Nigeria, Africa and the boom ‘Jihadi tourism’

Posted: February 22, 2012 in travel & tourism

As the federal government of Nigeria battles the menace and carnage inflicted on the country by the al-Qaeda-styled Islamic sect Boko Haram, many tourism experts have expressed the worry that if the group is allowed to take root, the general society and tourism in particular would suffer the consequences.

Already as it is, the industry is suffering a major setback and losing any grounds it may have covered in the last year and a half following a relative political and economic stability the country has witnessed during the period.

Terrorism remains a major drawback to tourism and travel development anywhere in the world and with Nigeria’s case in point, cultural and tourism events in parts of Northern Nigeria are at risk of postponement or outright cancellation with the Argungu Fishing and Cultural Festival in Kebbi State scheduled for March, being the biggest casualty.

By allowing or prolonging the threat by the sect, the federal government is inadvertently positioning Nigeria as an attractive destination for a new trend in tourism called the jihadi tourism, which already appears to be firmly rooted in African countries like Somali and the Sahara desert regions of West Africa.

It should be noted that major destinations in Africa with the exception of The Gambia, Ghana and South Africa either have had or are still having to deal with the threat of terrorism in their travel and tourism industry, just as countries like Ethiopia, Kenya, Senegal, Tanzania, and parts of North Africa are daily faced with terror attacks that pose serious problems to revenue generation from the tourism and travel sector.

In Nigeria’s case the industry is still smarting from last November’s losses suffered when the Boko Haram sect threatened some high-profile hotels in Abuja, the nation’s capital, prompting the United States government to issue a security alert to its citizens in the country.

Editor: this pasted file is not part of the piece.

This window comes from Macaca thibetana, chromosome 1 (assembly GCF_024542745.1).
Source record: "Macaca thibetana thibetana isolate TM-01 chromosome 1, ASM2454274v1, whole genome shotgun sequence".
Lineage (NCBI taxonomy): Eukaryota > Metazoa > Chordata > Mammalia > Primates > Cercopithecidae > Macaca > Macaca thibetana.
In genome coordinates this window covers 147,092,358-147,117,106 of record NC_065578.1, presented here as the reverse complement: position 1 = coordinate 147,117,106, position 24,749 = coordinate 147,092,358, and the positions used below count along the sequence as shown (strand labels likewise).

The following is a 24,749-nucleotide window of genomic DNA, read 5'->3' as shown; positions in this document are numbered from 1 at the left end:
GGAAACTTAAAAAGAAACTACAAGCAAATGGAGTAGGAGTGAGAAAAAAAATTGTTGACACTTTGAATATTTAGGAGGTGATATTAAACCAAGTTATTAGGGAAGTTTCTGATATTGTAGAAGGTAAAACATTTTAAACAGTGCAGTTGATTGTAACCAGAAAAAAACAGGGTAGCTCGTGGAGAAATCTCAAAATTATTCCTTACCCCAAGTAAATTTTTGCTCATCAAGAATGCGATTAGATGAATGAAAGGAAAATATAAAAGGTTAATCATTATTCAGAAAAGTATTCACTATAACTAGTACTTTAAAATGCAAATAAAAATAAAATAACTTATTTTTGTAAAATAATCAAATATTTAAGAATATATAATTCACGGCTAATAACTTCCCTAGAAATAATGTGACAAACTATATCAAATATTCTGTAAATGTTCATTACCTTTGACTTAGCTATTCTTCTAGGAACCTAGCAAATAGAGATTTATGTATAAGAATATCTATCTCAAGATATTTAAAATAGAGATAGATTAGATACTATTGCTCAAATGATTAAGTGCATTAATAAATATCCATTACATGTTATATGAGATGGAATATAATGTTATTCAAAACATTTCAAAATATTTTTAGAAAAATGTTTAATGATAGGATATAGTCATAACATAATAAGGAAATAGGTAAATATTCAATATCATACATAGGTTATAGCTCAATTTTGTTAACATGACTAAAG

Although that alert has since been relaxed, the industry it must be restated cannot brave another wave of attacks on the general society which by extension upsets the peace of the hotels’ operating environment leading to low patronage and loss of revenues.

As international destinations go, Somalia has been off-the-charts for more than two decades. With no effective central government and a mindboggling array of clans, militias, Islamists and pirates, this Horn of Africa nation has turned into the farthest thing from paradise on earth.

Except if you’re on the “jihadi tourism” trail, scouting for the perfect terrorism training spot.

The term “jihadi tourism” first appeared in news reports in late 2010, when United States diplomatic cables, revealed by WikiLeaks, quoted a US diplomat in East Africa worrying about “a certain amount of so-called ‘jihadi tourism’ to southern Somalia”.

In a January 2010 cable on a classified meeting, then United Nations Special Representative for Somalia Ahmedou Ould-Abdallah warned that Somalia was turning into an “incubator” for terrorists, “including those holding US, United Kingdom and European passports”.

However, when it comes to Somalia, it’s easier to overlook the latest threat from a country that has turned into a byword for a failed state than to actually do something about it. In another leaked cable, for instance, senior British officials dismissed a request for peacekeeping troops with a terse, “there is not enough peace to keep in Somalia”.